Smith & Wesson said it will not comply with California’s new gun control law that requires “microstamping” of semi-automatic pistols and will, therefore, have to halt sales of the weapons in the state.
The 2007 legislation, passed when Arnold Schwarzenegger was governor, didn’t take effect until May 2013 when the technology addressed in the bill became widely available. Microstamping puts an indelible mark on bullets that are identifiable when fired, a feature that law enforcement agencies support.
Smith & Wesson doesn’t microstamp (pdf). “A number of studies have indicated that microstamping is unreliable, serves no safety purpose, is cost prohibitive and, most importantly, is not proven to aid in preventing or solving crimes,” the company said on its website. It is joined in that sentiment by many in the armed community.
The National Shooting Sports Foundation and the Sporting Arms and Ammunition Manufacturers Institute filed a lawsuit (pdf) January 9 in Fresno County Superior Court of California seeking to invalidate the law because microstamping does not “legibly, reliably, repeatedly, consistently and effectively” work.
Microstamping uses lasers to make microscopic engravings on the breech face and firing pin of a gun. A code identifying the weapon's serial number is stamped onto the cartridge when a gun is fired, enabling police to trace a gun without actually recovering it.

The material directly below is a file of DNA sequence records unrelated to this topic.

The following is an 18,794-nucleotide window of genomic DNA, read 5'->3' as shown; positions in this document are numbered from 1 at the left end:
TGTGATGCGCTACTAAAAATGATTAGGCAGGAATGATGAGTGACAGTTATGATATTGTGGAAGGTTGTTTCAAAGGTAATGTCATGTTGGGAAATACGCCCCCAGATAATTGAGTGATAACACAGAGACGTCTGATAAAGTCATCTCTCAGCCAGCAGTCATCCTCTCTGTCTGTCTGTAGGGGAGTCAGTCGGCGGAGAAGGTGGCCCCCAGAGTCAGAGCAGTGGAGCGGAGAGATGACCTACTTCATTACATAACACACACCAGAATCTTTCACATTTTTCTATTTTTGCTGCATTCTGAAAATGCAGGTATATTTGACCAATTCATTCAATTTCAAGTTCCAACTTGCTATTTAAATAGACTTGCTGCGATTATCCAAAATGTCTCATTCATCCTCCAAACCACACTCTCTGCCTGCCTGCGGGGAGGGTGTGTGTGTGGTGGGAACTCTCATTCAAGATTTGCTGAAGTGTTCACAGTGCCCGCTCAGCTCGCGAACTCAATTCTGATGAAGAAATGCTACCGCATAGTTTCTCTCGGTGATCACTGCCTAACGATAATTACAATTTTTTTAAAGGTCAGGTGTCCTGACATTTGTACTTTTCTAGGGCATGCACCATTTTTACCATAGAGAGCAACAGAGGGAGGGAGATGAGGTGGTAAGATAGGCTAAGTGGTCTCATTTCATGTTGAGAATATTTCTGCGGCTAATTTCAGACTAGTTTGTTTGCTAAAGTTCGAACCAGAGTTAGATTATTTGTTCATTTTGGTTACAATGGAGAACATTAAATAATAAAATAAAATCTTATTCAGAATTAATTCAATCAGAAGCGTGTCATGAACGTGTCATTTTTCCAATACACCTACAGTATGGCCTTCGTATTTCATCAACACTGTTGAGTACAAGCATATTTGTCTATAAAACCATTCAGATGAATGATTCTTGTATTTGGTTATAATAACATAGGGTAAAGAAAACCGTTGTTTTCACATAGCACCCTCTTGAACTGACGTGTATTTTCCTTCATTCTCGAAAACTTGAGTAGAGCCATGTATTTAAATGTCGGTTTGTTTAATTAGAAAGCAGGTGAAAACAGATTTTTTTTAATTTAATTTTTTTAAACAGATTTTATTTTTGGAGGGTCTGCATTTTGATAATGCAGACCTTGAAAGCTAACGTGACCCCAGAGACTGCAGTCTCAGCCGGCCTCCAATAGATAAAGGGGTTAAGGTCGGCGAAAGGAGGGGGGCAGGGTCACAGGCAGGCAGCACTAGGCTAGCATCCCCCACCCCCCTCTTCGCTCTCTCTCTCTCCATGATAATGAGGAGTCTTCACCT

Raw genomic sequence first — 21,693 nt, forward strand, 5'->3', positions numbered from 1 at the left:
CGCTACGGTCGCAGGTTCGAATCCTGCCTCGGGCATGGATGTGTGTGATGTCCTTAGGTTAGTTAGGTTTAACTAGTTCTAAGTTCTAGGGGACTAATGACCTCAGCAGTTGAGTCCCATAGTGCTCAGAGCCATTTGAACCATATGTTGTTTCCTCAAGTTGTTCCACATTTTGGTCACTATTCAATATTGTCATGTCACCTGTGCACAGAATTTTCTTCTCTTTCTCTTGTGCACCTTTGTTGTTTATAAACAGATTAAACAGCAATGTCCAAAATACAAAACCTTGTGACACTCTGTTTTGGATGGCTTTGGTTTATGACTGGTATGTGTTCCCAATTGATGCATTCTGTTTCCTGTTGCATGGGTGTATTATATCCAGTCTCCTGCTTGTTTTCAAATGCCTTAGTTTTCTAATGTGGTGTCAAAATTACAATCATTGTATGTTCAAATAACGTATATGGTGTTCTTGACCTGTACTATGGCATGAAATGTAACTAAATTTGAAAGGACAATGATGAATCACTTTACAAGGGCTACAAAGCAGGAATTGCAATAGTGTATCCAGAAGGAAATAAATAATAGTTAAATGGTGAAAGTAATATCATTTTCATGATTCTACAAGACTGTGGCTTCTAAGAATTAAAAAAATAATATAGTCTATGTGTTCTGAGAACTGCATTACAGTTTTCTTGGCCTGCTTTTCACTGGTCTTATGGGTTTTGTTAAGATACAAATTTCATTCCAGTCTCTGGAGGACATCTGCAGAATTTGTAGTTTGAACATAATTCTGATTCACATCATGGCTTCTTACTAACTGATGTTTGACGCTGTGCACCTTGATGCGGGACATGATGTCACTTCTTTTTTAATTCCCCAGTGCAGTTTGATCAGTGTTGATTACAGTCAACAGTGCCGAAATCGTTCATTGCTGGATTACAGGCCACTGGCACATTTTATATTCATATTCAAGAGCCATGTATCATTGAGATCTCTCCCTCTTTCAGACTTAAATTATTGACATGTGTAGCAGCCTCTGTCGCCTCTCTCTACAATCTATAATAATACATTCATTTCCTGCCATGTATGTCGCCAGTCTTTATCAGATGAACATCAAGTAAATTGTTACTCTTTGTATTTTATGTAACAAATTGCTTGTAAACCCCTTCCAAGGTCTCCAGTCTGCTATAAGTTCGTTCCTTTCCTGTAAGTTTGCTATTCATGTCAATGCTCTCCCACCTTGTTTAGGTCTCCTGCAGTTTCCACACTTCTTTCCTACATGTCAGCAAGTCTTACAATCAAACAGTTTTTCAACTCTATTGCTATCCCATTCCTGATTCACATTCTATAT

Los Angeles City Attorney Mike Feuer, who as a state assemblyman introduced the law, told the Orange County Register the Smith & Wesson action was “an outrageous, last-ditch effort by the gun lobby and its allies to try and thwart a law broadly supported by law enforcement to effectively prosecute gun crimes.”
A state Senate staff analysis of the legislation cited a claim by NanoMark Technologies that microstamping will eliminate the need for “extensive cross-jurisdictional ballistic image databases or a national ballistic image database containing the files of new guns sold every year.” And they say it works: “The ID marks delivered by Ballistic ID Tagging can be simply viewed by utilizing imaging equipment commonly found at local, state and federal forensics laboratories.”
The state maintains a list of guns (pdf) that have been decertified for failure to meet the requirements of California law. As certification for various models of Smith & Wesson guns expires or the weapons are updated and refined, a common occurrence, they will face new state scrutiny and fall off the list. Smith & Wesson does not make known how many guns it sells in individual states but around 300 of its models already approved by the state are scheduled to expire this year.
The gun company is leaving a red hot market. Handgun sales hit a record 388,006 in 2012.